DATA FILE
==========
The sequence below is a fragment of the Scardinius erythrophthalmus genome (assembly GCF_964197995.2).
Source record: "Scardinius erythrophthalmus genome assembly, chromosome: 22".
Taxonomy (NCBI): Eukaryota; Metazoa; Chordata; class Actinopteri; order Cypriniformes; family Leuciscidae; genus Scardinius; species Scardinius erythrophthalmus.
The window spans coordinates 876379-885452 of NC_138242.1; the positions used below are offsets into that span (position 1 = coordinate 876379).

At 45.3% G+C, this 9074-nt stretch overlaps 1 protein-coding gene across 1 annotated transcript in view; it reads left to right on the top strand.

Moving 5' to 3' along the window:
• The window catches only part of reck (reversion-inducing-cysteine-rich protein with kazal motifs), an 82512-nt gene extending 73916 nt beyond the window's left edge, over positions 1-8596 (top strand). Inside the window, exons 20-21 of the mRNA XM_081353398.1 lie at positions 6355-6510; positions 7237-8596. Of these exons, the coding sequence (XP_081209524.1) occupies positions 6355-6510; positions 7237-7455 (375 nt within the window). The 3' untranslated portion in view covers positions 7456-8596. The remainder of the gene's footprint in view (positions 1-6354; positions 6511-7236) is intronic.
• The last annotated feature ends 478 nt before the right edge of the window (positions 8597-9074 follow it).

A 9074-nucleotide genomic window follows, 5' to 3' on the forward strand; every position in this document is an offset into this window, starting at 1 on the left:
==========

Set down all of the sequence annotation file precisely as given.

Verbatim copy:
The sequence below is a fragment of the Scardinius erythrophthalmus genome (assembly GCF_964197995.2).
Source record: "Scardinius erythrophthalmus genome assembly, chromosome: 22".
Taxonomy (NCBI): Eukaryota; Metazoa; Chordata; class Actinopteri; order Cypriniformes; family Leuciscidae; genus Scardinius; species Scardinius erythrophthalmus.
The window spans coordinates 876379-885452 of NC_138242.1; the positions used below are offsets into that span (position 1 = coordinate 876379).

At 45.3% G+C, this 9074-nt stretch overlaps 1 protein-coding gene across 1 annotated transcript in view; it reads left to right on the top strand.

Moving 5' to 3' along the window:
• The window catches only part of reck (reversion-inducing-cysteine-rich protein with kazal motifs), an 82512-nt gene extending 73916 nt beyond the window's left edge, over positions 1-8596 (top strand). Inside the window, exons 20-21 of the mRNA XM_081353398.1 lie at positions 6355-6510; positions 7237-8596. Of these exons, the coding sequence (XP_081209524.1) occupies positions 6355-6510; positions 7237-7455 (375 nt within the window). The 3' untranslated portion in view covers positions 7456-8596. The remainder of the gene's footprint in view (positions 1-6354; positions 6511-7236) is intronic.
• The last annotated feature ends 478 nt before the right edge of the window (positions 8597-9074 follow it).

A 9074-nucleotide genomic window follows, 5' to 3' on the forward strand; every position in this document is an offset into this window, starting at 1 on the left: